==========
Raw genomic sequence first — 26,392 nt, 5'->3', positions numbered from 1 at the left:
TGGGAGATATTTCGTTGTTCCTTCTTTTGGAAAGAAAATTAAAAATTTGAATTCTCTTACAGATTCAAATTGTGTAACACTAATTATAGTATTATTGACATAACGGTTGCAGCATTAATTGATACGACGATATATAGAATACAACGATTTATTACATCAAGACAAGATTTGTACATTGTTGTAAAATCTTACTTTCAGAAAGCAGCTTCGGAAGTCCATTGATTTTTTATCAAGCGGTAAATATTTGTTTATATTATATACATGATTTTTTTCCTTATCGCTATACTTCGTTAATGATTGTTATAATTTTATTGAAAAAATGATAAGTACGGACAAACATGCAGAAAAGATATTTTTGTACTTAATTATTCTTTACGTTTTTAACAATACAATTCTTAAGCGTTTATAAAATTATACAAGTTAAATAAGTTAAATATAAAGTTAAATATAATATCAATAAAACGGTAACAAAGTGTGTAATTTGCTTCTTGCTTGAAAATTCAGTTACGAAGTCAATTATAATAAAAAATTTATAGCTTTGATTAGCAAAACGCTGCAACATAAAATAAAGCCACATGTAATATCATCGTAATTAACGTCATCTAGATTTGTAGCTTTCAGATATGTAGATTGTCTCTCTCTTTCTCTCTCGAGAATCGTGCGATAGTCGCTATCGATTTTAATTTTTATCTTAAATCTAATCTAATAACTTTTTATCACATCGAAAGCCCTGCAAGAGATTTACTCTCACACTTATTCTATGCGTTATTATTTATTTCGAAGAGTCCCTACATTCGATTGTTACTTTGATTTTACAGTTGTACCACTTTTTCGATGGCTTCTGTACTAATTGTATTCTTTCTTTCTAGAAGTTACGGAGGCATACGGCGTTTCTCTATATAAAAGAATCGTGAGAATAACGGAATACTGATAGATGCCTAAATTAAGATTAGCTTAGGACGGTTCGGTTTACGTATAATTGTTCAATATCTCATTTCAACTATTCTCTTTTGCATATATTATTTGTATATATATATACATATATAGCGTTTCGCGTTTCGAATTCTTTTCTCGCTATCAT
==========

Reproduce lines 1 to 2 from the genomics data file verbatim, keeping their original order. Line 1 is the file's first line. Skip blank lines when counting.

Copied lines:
Raw genomic sequence first — 26,392 nt, 5'->3', positions numbered from 1 at the left:
TGGGAGATATTTCGTTGTTCCTTCTTTTGGAAAGAAAATTAAAAATTTGAATTCTCTTACAGATTCAAATTGTGTAACACTAATTATAGTATTATTGACATAACGGTTGCAGCATTAATTGATACGACGATATATAGAATACAACGATTTATTACATCAAGACAAGATTTGTACATTGTTGTAAAATCTTACTTTCAGAAAGCAGCTTCGGAAGTCCATTGATTTTTTATCAAGCGGTAAATATTTGTTTATATTATATACATGATTTTTTTCCTTATCGCTATACTTCGTTAATGATTGTTATAATTTTATTGAAAAAATGATAAGTACGGACAAACATGCAGAAAAGATATTTTTGTACTTAATTATTCTTTACGTTTTTAACAATACAATTCTTAAGCGTTTATAAAATTATACAAGTTAAATAAGTTAAATATAAAGTTAAATATAATATCAATAAAACGGTAACAAAGTGTGTAATTTGCTTCTTGCTTGAAAATTCAGTTACGAAGTCAATTATAATAAAAAATTTATAGCTTTGATTAGCAAAACGCTGCAACATAAAATAAAGCCACATGTAATATCATCGTAATTAACGTCATCTAGATTTGTAGCTTTCAGATATGTAGATTGTCTCTCTCTTTCTCTCTCGAGAATCGTGCGATAGTCGCTATCGATTTTAATTTTTATCTTAAATCTAATCTAATAACTTTTTATCACATCGAAAGCCCTGCAAGAGATTTACTCTCACACTTATTCTATGCGTTATTATTTATTTCGAAGAGTCCCTACATTCGATTGTTACTTTGATTTTACAGTTGTACCACTTTTTCGATGGCTTCTGTACTAATTGTATTCTTTCTTTCTAGAAGTTACGGAGGCATACGGCGTTTCTCTATATAAAAGAATCGTGAGAATAACGGAATACTGATAGATGCCTAAATTAAGATTAGCTTAGGACGGTTCGGTTTACGTATAATTGTTCAATATCTCATTTCAACTATTCTCTTTTGCATATATTATTTGTATATATATATACATATATAGCGTTTCGCGTTTCGAATTCTTTTCTCGCTATCAT